Principle 3: Do not hide or omit important information 

Consumers cannot make informed decisions if they are not provided with relevant information that gives the full picture, or if important information is placed where they are unlikely to notice or find it. Consider all the relevant information about your environmental impact and be transparent about it.

Principle 4: Explain any conditions or qualifications on your claims 

Theoretical environmental benefits, which are not clearly explained, are likely to mislead consumers. Ask yourself if there are any conditions that need to be met or steps that need to be taken for your claim to be true. If claims are only true in certain circumstances, you should explain this to consumers clearly and prominently.

Principle 5: Avoid broad and unqualified claims 

Broad claims can be interpreted widely and more easily mislead consumers than clear, specific claims that are substantiated. Ensure that you clearly qualify your claims, with prominent disclaimers, if there are any limitations to them.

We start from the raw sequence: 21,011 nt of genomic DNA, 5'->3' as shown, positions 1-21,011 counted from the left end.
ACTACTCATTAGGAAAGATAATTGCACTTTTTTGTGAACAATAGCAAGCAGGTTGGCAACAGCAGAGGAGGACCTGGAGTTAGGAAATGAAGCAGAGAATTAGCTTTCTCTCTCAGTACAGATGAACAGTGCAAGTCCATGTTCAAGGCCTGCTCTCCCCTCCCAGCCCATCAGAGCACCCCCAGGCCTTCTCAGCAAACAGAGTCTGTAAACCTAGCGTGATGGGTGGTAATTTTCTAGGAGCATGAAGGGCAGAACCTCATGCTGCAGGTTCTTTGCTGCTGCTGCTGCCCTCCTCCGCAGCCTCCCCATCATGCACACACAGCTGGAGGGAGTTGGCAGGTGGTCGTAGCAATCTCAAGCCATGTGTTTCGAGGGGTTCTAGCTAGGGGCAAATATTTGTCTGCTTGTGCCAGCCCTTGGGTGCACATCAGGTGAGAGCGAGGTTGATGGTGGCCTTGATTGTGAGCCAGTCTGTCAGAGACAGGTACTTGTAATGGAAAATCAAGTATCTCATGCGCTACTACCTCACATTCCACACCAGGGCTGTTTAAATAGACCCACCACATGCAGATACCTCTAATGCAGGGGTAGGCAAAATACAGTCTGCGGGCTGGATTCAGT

Principle 6: Use clear and easy-to-understand language 

Most consumers do not have specialist scientific or industry knowledge. It is good practice to use clear and easy-to-understand language and to avoid technical terms. 

Principle 7: Visual elements should not give the wrong impression 

Visual elements (for example green-coloured packaging, or logos representing a recycling process) on packaging and/or in advertising material can significantly influence a consumer’s impression of the environmental impact of a product or service. Avoid visual elements that would give the wrong impression about the environmental benefits of your product or service. You need to consider the overall impression that is created, taking into account not just the words used (or information that is left out), but also visual elements, colours and logos. 

Principle 8: Be direct and open about your sustainability transition 

You should be cautious about making aspirational claims about your future environmental objectives unless you have developed clear and actionable plans detailing how you will achieve those objectives. If you can transition to more sustainable business operations and want to tell consumers about it, be direct and open. Transitioning to a more sustainable business model takes time and is often not linear. For example, if you can’t reduce your greenhouse gas emissions in the short term, but are instead offsetting your impact on the environment, make this clear to consumers.

In Part 3 of this series, we discuss Greenwashing and the new financial disclosure rules.


Australian Competition and Consumer Commission. (2024). Environmental and Sustainability Claims.

United Nations Climate Action. (2024). Greenwashing - the deceptive tactics behind environmental claims.